Institutional Reform in Central Asia
Edited by Joachim Ahrens, Herman W. Hoen
Routledge – 2012 – 290 pages
Series: Central Asian Studies
The countries of Central Asia are increasingly the focus of intense international attention due to their geopolitical and economic importance as well as their unsettled transition processes. The region faced enormous challenges when the Soviet Union disintegrated, and this book focuses on the reforms of the institutional environment that have been largely neglected.
Through an interdisciplinary approach, the book explores key aspects of institution building as well as economic and political governance in Central Asia. Contributors from a variety of disciplines, such as economics, political economy, political science, sociology, law, and ethnology, investigate the challenges of institutional transition in a non-democratic region. The book discusses how the lack of effective institution building as well as rule enforcement in the economic and political realms represents one of the key weaknesses and drawbacks of transition, and goes on to look at how crafting market institutions will be of utmost importance in the years ahead.
Making an important contribution to understanding of political-economic developments in Central Asia, this book is of interest to students and scholars of political economy, comparative economics, development studies and Central Asian studies.
"For the area specialists, the book is a study of a lesser-examined aspect of the Central Asian region. For economists, it is a set of case studies that are different from those normally reviewed. And for the general comparativists, the book provides insights into a region in terms that can then be applied globally.[…] After more than twenty years of independence, it is a good sign to see authors consider the region part of the world community." - Roger D. Kangas, Near East South Asia Center for Strategic Studies, Washington, D.C., Slavic Review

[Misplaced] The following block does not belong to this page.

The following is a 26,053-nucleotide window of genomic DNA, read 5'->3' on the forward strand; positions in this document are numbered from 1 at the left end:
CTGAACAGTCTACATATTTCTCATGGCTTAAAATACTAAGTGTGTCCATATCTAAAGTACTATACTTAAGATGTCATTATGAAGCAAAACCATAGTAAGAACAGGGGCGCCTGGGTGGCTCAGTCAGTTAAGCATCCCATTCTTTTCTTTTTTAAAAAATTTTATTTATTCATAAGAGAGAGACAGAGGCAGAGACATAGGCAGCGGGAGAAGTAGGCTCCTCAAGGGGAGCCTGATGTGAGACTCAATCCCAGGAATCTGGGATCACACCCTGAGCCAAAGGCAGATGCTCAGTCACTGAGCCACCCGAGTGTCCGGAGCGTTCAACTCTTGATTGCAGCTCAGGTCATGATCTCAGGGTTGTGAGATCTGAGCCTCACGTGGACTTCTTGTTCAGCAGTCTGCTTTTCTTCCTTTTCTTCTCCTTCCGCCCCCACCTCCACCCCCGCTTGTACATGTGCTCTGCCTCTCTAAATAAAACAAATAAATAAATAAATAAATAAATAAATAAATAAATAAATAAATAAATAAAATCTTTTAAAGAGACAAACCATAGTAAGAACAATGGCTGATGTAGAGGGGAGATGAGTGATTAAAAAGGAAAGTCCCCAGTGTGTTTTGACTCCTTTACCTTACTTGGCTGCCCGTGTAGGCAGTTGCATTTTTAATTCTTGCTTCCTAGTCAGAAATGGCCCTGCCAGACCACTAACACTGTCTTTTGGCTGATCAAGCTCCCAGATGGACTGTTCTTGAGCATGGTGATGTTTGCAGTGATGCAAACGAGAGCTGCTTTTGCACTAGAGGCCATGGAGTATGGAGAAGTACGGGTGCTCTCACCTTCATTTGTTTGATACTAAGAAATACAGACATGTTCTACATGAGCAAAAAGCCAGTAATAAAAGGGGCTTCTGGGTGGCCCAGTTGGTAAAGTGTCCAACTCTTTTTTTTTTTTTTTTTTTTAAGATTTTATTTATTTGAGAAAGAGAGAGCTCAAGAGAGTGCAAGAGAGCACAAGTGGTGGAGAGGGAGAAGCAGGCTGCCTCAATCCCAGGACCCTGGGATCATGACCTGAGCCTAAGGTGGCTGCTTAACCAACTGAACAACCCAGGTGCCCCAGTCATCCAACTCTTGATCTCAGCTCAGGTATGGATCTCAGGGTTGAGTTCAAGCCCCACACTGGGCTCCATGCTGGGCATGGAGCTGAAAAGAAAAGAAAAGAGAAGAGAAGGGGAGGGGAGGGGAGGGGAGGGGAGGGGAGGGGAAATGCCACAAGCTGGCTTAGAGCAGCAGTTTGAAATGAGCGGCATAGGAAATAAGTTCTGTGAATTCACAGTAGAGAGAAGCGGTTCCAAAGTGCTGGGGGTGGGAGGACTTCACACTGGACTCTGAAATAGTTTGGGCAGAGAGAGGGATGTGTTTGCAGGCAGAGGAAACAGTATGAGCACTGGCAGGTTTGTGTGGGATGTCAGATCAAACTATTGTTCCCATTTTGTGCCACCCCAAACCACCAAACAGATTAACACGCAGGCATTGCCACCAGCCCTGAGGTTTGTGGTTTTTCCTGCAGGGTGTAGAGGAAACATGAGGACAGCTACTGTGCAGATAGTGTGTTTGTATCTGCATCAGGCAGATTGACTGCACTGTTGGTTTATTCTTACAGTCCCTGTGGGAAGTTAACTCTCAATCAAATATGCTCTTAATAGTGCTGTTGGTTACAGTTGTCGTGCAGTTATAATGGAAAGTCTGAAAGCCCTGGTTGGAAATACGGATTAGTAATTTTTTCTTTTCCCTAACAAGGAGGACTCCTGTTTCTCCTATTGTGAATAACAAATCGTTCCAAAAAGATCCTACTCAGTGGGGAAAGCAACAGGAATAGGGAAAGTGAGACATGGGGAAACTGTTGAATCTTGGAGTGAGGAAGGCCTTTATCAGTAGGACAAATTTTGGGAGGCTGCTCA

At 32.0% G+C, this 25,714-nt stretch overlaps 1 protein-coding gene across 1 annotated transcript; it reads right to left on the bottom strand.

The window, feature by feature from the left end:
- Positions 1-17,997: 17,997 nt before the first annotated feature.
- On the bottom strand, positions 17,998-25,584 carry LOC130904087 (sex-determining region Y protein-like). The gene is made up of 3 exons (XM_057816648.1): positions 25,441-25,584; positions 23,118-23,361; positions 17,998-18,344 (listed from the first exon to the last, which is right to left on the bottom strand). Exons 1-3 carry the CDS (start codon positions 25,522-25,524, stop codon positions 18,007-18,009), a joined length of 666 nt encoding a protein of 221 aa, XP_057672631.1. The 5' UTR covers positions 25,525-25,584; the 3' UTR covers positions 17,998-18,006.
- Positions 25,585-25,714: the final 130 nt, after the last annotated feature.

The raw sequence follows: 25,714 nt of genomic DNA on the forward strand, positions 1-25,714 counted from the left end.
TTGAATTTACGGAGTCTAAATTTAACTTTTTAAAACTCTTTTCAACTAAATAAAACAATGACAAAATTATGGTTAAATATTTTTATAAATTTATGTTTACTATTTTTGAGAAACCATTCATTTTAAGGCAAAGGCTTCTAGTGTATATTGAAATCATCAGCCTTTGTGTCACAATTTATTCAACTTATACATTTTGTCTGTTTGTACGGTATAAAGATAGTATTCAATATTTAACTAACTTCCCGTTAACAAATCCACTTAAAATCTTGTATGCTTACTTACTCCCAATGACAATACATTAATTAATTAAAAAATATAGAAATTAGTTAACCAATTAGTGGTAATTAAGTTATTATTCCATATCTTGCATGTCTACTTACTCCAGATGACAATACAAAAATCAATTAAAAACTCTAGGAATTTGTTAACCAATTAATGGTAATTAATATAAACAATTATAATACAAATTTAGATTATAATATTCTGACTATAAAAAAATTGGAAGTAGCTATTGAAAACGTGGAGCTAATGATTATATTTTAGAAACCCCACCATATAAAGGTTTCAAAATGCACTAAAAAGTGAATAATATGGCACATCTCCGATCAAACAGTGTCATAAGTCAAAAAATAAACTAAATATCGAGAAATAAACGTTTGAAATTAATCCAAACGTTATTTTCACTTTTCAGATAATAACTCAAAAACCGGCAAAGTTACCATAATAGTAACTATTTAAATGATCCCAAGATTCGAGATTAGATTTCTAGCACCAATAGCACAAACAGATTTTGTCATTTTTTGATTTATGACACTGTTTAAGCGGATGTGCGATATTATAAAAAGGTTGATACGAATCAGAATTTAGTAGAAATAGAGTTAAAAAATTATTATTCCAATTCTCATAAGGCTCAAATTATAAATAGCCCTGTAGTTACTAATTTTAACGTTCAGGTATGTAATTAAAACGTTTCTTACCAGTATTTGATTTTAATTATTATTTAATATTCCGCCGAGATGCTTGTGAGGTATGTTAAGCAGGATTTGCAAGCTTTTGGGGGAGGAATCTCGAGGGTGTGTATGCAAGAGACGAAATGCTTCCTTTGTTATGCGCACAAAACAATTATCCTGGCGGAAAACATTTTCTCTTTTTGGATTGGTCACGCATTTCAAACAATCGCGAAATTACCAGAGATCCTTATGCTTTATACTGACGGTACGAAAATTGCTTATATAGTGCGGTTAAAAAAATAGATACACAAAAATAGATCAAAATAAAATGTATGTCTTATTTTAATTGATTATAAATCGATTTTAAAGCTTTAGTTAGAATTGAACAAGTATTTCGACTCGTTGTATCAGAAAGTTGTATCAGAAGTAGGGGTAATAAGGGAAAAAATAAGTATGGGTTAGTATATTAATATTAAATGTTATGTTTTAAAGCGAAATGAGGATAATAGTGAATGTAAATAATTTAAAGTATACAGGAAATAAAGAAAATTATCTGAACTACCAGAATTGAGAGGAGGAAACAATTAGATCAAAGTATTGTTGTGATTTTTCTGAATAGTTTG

Part 1: Overview 1. Economic transition and institutional change in Central Asia Joachim Ahrens and Herman W. Hoen Part 2: Country-specific investigations 2. Transition strategies in Kazakhstan and Uzbekistan since independence: paradoxes and prospects Herman W. Hoen and Farrukh Irnazarov 3. Social capital and the formation of a market economy: the case of Uzbekistan Manuela Troschke 4. Turkmenistan after Turkmenbashi Richard Pomfret 5. Poverty, governance, and participation in Central Asia: The example of Tajikistan Frank Bliss 6. The political economy of Kazakh foreign policy Andrea Schmitz 7. The institutional persistence of patrimonialism in the Kyrgyz Republic: Testing a path dependency (1991–2010) Rubén Ruiz Ramas Part 3: Governance and institutions 8. The political economy of governance reform in Central Asia Jörn Grävingholt 9. Informal integration and decentralization in Central Asia Alexander Libman 10. Analyzing bottlenecks for institutional development in Central Asia: Is it oil, aid, or geography? Inna Melnykovska and Rainer Schweickert Part 4: External actors and international structures 11. Will Russia regain its dominant role in Central Asia? Martin C. Spechler and Dina R. Spechler 12. Central Asia and Russia: Two alternative perspectives Alexander Libman 13. The European Union and Central Asia: A case of policy transfer Nienke de Deugd 14. The USA and Central Asia: Intermittent allies Dina R. Spechler and martin C. Spechler 15. Central Asian countries: Forms of international integration and the impact of the crisis of 2008 Martin Myant and Jan Drahokoupil
Joachim Ahrens is Professor of International Economics at the Private University of Applied Sciences Göttingen, Germany.
Herman W. Hoen is Professor of International Political Economy at the Department of International Relations of the University of Groningen, The Netherlands.